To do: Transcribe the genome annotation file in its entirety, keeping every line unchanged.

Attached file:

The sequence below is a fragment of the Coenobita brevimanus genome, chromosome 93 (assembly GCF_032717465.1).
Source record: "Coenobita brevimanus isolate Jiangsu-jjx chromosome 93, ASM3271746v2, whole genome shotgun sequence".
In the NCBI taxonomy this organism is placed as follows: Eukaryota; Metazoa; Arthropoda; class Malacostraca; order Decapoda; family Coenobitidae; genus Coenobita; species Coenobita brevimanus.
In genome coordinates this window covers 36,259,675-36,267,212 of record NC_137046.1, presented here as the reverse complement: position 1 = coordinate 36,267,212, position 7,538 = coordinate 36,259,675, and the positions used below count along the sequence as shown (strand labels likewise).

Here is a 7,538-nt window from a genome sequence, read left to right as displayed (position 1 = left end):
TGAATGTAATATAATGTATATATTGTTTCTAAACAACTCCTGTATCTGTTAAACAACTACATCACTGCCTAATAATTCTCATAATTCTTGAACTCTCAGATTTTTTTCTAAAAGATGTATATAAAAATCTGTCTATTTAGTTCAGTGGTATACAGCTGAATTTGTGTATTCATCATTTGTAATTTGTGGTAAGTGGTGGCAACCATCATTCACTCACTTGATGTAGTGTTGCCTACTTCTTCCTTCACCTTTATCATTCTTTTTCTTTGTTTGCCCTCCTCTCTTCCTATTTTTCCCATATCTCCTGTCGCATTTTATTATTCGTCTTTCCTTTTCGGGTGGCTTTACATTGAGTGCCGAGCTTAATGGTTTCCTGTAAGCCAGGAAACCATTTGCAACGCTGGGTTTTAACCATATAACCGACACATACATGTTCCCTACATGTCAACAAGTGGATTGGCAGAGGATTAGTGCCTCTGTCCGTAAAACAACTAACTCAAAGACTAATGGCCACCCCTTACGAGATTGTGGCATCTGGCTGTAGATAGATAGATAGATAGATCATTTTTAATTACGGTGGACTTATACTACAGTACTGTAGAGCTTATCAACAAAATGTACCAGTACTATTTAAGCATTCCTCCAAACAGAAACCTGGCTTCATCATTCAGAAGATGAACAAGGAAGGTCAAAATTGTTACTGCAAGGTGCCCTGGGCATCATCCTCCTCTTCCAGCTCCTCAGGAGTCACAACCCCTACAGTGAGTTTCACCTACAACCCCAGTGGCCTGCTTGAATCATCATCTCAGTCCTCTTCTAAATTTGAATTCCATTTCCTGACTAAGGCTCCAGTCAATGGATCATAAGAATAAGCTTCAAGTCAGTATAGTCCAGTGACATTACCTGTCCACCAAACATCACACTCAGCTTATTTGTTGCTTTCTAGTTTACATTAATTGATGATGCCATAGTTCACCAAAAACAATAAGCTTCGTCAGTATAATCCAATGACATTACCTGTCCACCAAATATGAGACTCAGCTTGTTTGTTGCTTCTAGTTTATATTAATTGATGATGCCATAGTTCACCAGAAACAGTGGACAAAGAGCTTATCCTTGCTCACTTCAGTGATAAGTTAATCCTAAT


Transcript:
The sequence below is a fragment of the Coenobita brevimanus genome, chromosome 93 (assembly GCF_032717465.1).
Source record: "Coenobita brevimanus isolate Jiangsu-jjx chromosome 93, ASM3271746v2, whole genome shotgun sequence".
In the NCBI taxonomy this organism is placed as follows: Eukaryota; Metazoa; Arthropoda; class Malacostraca; order Decapoda; family Coenobitidae; genus Coenobita; species Coenobita brevimanus.
In genome coordinates this window covers 36,259,675-36,267,212 of record NC_137046.1, presented here as the reverse complement: position 1 = coordinate 36,267,212, position 7,538 = coordinate 36,259,675, and the positions used below count along the sequence as shown (strand labels likewise).

Here is a 7,538-nt window from a genome sequence, read left to right as displayed (position 1 = left end):
TGAATGTAATATAATGTATATATTGTTTCTAAACAACTCCTGTATCTGTTAAACAACTACATCACTGCCTAATAATTCTCATAATTCTTGAACTCTCAGATTTTTTTCTAAAAGATGTATATAAAAATCTGTCTATTTAGTTCAGTGGTATACAGCTGAATTTGTGTATTCATCATTTGTAATTTGTGGTAAGTGGTGGCAACCATCATTCACTCACTTGATGTAGTGTTGCCTACTTCTTCCTTCACCTTTATCATTCTTTTTCTTTGTTTGCCCTCCTCTCTTCCTATTTTTCCCATATCTCCTGTCGCATTTTATTATTCGTCTTTCCTTTTCGGGTGGCTTTACATTGAGTGCCGAGCTTAATGGTTTCCTGTAAGCCAGGAAACCATTTGCAACGCTGGGTTTTAACCATATAACCGACACATACATGTTCCCTACATGTCAACAAGTGGATTGGCAGAGGATTAGTGCCTCTGTCCGTAAAACAACTAACTCAAAGACTAATGGCCACCCCTTACGAGATTGTGGCATCTGGCTGTAGATAGATAGATAGATAGATCATTTTTAATTACGGTGGACTTATACTACAGTACTGTAGAGCTTATCAACAAAATGTACCAGTACTATTTAAGCATTCCTCCAAACAGAAACCTGGCTTCATCATTCAGAAGATGAACAAGGAAGGTCAAAATTGTTACTGCAAGGTGCCCTGGGCATCATCCTCCTCTTCCAGCTCCTCAGGAGTCACAACCCCTACAGTGAGTTTCACCTACAACCCCAGTGGCCTGCTTGAATCATCATCTCAGTCCTCTTCTAAATTTGAATTCCATTTCCTGACTAAGGCTCCAGTCAATGGATCATAAGAATAAGCTTCAAGTCAGTATAGTCCAGTGACATTACCTGTCCACCAAACATCACACTCAGCTTATTTGTTGCTTTCTAGTTTACATTAATTGATGATGCCATAGTTCACCAAAAACAATAAGCTTCGTCAGTATAATCCAATGACATTACCTGTCCACCAAATATGAGACTCAGCTTGTTTGTTGCTTCTAGTTTATATTAATTGATGATGCCATAGTTCACCAGAAACAGTGGACAAAGAGCTTATCCTTGCTCACTTCAGTGATAAGTTAATCCTAAT